dcsimg

Comments

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Two varieties are recognized by E. Anderson and R. E. Woodson Jr. (1935): Tradescantia subaspera var. subaspera, with the stems more or less conspicuously flexuous distally and the distal lateral inflorescences sessile (western extensions of Appalachian Plateau from western West Virginia, central Kentucky, and Tennessee to Illinois and Missouri); and T. subaspera var. montana (Britton) Anderson & Woodson, with the stems straight or only slightly flexuous distally and all the lateral inflorescences pedunculate (southern Appalachians from southwestern Virginia to northern Alabama and Georgia, also the coastal plain from northern Florida to Louisiana). Many specimens can only be determined by their locale, so I do not find the separation of the two varieties very meaningful. The distribution record for the District of Columbia is based on a specimen believed to be a garden escape; that from southern Florida on a specimen cited by C. Sinclair (1967).
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Missouri Botanical Garden, 4344 Shaw Boulevard, St. Louis, MO, 63110 USA
bibliographic citation
Flora of North America Vol. 22 in eFloras.org, Missouri Botanical Garden. Accessed Nov 12, 2008.
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Flora of North America @ eFloras.org
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Flora of North America Editorial Committee
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eFloras.org
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Description

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Herbs, erect or ascending, rarely rooting at nodes. Stems often flexuous, 30--100 cm; internodes pilose to glabrescent. Leaves spirally arranged, at least proximal ones distinctly petiolate; blade dark green, lanceolate-oblong to lanceolate-elliptic or lanceolate, 6--30 ´ (0.4--)1--6.5 cm (distal leaf blades wider than sheaths when sheaths opened, flattened), apex acuminate, glabrous to puberulent. Inflorescences terminal, usually also axillary at distal nodes, axillary inflorescences sessile or variously pedunculate; bracts foliaceous. Flowers distinctly pedicillate; pedicels 1--1.7 cm, pilose to glabrous; sepals 4--10 mm, puberulent with glandular, eglandular, or mixture of glandular, eglandular hairs, occasionally glabrous; petals distinct, light to dark blue, rarely white, broadly ovate, not clawed, 10--15 mm; stamens free; filaments bearded. Capsules 4--6 mm. Seeds 2--3 mm. 2n = 12, 24.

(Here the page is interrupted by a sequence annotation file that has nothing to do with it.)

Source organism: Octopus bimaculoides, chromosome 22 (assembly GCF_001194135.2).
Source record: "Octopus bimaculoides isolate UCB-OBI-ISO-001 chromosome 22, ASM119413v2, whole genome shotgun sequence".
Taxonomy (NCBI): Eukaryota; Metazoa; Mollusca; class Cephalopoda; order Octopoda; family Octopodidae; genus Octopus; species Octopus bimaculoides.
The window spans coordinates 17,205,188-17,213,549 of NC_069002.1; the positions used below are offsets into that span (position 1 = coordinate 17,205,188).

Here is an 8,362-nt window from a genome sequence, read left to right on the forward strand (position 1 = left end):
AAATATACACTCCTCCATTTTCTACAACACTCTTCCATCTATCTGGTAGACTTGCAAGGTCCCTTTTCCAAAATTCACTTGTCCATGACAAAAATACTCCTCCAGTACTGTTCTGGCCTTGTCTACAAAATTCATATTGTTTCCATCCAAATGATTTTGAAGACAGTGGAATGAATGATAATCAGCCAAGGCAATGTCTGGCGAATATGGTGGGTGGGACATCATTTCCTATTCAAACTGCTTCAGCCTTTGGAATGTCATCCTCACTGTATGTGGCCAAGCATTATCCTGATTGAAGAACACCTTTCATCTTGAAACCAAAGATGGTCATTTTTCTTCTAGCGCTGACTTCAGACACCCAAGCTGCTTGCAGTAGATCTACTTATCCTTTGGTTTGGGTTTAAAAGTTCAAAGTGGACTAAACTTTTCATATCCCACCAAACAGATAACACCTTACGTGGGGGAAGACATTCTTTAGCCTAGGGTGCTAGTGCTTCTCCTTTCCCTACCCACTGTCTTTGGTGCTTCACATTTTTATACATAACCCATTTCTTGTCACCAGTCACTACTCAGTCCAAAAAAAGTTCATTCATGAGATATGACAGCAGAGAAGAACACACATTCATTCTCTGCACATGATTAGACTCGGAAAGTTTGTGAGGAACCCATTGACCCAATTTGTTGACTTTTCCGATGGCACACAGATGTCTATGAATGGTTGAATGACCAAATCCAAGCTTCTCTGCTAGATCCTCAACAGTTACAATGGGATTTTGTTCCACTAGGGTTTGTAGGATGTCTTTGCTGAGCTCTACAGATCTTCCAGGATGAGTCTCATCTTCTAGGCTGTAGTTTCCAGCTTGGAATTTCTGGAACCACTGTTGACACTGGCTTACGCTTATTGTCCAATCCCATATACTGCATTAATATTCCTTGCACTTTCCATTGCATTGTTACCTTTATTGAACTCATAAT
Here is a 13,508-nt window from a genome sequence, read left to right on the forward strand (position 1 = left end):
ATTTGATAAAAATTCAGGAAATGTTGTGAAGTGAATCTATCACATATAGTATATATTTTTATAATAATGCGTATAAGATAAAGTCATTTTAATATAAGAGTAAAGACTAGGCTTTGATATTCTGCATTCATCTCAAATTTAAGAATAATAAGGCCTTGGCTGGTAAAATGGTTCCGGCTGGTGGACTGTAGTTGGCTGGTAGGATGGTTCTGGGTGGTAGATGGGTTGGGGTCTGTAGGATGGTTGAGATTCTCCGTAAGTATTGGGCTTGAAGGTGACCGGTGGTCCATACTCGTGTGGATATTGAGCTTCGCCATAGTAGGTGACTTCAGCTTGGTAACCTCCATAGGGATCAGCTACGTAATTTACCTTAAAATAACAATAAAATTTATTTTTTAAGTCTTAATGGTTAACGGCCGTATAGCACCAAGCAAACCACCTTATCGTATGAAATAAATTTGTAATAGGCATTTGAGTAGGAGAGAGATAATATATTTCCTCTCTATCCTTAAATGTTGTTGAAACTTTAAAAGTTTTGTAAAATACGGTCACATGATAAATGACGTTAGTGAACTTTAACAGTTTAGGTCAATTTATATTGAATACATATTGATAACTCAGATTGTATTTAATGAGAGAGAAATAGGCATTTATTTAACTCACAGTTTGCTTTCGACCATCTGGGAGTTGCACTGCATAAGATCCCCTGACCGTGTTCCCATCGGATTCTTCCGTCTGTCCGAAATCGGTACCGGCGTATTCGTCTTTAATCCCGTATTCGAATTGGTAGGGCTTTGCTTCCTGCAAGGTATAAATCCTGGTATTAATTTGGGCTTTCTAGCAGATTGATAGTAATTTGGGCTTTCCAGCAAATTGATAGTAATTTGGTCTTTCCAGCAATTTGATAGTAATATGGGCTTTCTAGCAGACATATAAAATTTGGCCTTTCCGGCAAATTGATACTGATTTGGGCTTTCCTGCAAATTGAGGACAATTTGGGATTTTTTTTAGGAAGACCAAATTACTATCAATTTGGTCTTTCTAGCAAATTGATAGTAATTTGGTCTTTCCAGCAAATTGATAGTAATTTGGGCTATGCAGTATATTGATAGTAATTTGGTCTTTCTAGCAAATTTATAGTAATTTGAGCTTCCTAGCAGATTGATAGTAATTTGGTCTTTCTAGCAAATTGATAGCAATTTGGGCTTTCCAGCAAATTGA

license
cc-by-nc-sa-3.0
copyright
Missouri Botanical Garden, 4344 Shaw Boulevard, St. Louis, MO, 63110 USA
bibliographic citation
Flora of North America Vol. 22 in eFloras.org, Missouri Botanical Garden. Accessed Nov 12, 2008.
source
Flora of North America @ eFloras.org
editor
Flora of North America Editorial Committee
project
eFloras.org
original
visit source
partner site
eFloras

Habitat & Distribution

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Flowering spring--fall (May--Sep). Rich woods along streams and on slopes and bluffs, less commonly dry woods, roadsides, fields, or along railroads; Ala., Ark., D.C., Fla., Ga., Ill., Ind., Ky., La., Miss., Mo., N.C., Ohio., S.C., Tenn., Va., W.Va.
license
cc-by-nc-sa-3.0
copyright
Missouri Botanical Garden, 4344 Shaw Boulevard, St. Louis, MO, 63110 USA
bibliographic citation
Flora of North America Vol. 22 in eFloras.org, Missouri Botanical Garden. Accessed Nov 12, 2008.
source
Flora of North America @ eFloras.org
editor
Flora of North America Editorial Committee
project
eFloras.org
original
visit source
partner site
eFloras

Synonym

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Tradescantia pilosa Lehmann
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cc-by-nc-sa-3.0
copyright
Missouri Botanical Garden, 4344 Shaw Boulevard, St. Louis, MO, 63110 USA
bibliographic citation
Flora of North America Vol. 22 in eFloras.org, Missouri Botanical Garden. Accessed Nov 12, 2008.
source
Flora of North America @ eFloras.org
editor
Flora of North America Editorial Committee
project
eFloras.org
original
visit source
partner site
eFloras